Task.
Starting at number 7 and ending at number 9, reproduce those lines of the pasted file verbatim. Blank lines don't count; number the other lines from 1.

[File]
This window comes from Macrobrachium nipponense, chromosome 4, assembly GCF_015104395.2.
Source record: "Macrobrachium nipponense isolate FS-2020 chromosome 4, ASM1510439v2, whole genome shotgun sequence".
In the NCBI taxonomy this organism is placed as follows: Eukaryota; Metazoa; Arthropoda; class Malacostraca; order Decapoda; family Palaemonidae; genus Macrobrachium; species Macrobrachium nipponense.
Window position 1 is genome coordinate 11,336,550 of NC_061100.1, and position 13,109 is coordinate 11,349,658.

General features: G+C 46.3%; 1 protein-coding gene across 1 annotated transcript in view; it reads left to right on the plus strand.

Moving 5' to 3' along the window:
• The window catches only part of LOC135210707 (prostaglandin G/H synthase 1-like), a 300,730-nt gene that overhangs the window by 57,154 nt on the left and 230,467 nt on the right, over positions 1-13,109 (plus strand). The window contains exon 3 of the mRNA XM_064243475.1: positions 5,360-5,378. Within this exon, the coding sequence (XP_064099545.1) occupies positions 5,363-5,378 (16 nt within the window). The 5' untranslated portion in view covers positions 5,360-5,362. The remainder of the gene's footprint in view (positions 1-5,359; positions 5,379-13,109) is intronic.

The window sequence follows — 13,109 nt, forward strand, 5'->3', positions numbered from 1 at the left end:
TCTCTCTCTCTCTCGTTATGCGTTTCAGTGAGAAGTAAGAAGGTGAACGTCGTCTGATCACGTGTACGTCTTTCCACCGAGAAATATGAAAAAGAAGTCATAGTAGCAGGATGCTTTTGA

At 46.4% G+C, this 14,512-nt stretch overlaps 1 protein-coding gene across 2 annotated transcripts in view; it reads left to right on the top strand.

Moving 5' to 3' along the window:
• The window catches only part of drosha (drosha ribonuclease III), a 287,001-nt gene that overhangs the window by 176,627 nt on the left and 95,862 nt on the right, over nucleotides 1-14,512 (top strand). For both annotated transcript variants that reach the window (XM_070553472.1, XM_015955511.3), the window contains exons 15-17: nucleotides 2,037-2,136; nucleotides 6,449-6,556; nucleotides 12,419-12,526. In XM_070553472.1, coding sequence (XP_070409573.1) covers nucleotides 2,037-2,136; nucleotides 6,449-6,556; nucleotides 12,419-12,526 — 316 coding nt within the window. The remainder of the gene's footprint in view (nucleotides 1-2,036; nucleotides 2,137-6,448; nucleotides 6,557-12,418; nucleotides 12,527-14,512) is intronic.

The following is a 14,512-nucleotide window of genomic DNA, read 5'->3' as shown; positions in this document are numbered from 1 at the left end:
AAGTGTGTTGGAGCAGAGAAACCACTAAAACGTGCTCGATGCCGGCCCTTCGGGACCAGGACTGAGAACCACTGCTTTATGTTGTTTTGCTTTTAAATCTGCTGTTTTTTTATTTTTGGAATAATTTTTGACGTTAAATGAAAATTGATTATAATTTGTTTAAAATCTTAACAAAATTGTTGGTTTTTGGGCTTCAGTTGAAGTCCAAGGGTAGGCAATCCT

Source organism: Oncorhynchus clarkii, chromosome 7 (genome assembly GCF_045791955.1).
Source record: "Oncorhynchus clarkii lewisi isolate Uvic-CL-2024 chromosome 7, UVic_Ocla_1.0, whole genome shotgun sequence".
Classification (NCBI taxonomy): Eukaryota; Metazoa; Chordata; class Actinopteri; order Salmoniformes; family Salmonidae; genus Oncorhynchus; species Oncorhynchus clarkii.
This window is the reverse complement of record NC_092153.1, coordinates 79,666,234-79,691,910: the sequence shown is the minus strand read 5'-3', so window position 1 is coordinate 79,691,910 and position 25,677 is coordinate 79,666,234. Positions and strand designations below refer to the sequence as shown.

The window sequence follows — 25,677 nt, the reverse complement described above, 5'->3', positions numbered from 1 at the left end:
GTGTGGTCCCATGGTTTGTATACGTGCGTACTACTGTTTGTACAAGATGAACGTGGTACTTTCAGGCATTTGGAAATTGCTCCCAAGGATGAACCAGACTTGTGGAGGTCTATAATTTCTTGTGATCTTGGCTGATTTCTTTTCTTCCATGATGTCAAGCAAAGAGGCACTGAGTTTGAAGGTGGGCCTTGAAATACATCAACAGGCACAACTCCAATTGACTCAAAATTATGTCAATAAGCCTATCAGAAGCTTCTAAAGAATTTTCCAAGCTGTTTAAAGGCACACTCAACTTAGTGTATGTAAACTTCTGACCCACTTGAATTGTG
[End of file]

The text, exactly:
• The window catches only part of LOC135210707 (prostaglandin G/H synthase 1-like), a 300,730-nt gene that overhangs the window by 57,154 nt on the left and 230,467 nt on the right, over positions 1-13,109 (plus strand). The window contains exon 3 of the mRNA XM_064243475.1: positions 5,360-5,378. Within this exon, the coding sequence (XP_064099545.1) occupies positions 5,363-5,378 (16 nt within the window). The 5' untranslated portion in view covers positions 5,360-5,362. The remainder of the gene's footprint in view (positions 1-5,359; positions 5,379-13,109) is intronic.

The window sequence follows — 13,109 nt, forward strand, 5'->3', positions numbered from 1 at the left end:
TCTCTCTCTCTCTCGTTATGCGTTTCAGTGAGAAGTAAGAAGGTGAACGTCGTCTGATCACGTGTACGTCTTTCCACCGAGAAATATGAAAAAGAAGTCATAGTAGCAGGATGCTTTTGA